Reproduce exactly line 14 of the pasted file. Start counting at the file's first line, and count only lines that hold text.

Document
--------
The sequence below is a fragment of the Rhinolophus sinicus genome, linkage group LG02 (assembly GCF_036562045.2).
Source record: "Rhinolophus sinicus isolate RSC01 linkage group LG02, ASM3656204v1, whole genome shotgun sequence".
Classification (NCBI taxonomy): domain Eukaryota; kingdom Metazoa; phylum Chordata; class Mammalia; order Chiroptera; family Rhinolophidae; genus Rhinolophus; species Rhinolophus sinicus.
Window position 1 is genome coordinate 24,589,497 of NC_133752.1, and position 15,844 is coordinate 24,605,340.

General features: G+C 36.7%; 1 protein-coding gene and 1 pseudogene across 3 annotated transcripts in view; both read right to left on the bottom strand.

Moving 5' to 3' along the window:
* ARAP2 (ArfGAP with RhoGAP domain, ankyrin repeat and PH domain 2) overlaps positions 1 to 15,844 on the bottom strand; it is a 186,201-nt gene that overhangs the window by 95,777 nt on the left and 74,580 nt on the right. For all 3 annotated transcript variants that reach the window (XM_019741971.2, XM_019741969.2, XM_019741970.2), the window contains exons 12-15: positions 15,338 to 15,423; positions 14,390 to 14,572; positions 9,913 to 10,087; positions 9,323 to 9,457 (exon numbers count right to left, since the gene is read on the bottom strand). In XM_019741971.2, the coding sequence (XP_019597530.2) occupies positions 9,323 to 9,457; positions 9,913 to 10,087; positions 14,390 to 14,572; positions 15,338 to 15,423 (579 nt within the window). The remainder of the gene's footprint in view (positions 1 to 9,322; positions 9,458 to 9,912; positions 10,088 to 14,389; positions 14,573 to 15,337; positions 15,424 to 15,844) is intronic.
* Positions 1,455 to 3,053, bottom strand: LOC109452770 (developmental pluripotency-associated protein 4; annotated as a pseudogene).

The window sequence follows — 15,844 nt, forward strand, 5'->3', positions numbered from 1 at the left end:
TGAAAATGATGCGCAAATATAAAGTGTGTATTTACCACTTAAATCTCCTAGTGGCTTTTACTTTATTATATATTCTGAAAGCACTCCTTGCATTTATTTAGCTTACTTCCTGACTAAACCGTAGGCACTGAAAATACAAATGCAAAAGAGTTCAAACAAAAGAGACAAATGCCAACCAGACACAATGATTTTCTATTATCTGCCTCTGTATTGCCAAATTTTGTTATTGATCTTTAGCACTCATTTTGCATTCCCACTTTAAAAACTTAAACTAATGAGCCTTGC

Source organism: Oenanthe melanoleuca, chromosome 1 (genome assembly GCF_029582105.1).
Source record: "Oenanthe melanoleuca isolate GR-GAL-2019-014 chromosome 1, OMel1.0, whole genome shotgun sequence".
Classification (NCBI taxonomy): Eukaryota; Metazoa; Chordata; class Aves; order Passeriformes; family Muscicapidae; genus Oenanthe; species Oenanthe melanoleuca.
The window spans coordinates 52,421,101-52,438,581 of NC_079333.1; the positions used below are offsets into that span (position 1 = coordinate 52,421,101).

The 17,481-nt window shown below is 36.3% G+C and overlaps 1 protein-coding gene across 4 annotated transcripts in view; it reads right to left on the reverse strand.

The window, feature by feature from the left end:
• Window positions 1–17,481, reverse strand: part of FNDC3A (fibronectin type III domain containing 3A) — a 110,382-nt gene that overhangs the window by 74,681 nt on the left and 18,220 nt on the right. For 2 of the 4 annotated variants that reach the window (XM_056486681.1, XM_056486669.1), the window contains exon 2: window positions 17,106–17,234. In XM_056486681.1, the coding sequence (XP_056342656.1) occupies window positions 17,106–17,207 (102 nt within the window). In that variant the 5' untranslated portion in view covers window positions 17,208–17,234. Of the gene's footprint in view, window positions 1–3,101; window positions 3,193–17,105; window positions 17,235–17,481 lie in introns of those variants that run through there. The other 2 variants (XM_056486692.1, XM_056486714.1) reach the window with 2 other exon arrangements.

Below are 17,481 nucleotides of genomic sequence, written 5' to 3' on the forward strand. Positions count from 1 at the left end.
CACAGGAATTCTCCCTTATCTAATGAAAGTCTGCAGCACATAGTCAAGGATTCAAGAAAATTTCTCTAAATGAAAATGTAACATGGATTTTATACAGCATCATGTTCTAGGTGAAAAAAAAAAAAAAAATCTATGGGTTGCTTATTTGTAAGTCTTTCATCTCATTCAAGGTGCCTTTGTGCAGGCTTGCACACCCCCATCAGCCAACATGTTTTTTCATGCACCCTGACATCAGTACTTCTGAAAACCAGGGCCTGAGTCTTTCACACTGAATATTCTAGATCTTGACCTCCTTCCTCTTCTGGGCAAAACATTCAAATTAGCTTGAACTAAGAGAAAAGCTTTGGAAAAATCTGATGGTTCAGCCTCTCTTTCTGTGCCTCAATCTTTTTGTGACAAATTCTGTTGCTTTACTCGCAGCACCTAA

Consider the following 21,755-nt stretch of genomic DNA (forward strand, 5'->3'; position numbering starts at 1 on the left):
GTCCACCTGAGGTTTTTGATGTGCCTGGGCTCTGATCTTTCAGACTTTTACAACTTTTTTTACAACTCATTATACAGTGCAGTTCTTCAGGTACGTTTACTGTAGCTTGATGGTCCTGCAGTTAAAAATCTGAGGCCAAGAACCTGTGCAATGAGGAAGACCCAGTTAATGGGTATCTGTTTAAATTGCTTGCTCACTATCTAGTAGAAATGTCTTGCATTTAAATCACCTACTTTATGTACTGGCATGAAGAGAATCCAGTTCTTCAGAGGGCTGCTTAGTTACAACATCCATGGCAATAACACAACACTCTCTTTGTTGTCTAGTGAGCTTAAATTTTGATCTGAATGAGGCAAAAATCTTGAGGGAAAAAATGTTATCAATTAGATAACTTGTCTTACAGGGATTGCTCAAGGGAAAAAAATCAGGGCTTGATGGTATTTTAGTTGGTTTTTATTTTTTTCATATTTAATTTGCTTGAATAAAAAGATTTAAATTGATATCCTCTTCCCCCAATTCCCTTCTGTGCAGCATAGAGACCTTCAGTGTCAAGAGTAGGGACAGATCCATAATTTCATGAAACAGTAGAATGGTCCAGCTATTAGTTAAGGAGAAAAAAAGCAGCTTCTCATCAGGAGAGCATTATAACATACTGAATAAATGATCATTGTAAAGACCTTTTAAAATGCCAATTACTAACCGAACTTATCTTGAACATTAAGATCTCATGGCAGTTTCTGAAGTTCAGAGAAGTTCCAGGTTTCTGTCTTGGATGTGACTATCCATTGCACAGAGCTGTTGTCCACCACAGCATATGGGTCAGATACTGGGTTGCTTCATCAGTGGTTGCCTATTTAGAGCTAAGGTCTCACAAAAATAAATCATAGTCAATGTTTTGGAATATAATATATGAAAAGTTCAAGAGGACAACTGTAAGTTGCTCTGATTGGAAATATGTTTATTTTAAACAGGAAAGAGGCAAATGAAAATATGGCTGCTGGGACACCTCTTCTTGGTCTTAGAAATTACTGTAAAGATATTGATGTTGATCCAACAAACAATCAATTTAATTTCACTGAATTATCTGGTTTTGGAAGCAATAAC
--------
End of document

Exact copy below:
The window spans coordinates 52,421,101-52,438,581 of NC_079333.1; the positions used below are offsets into that span (position 1 = coordinate 52,421,101).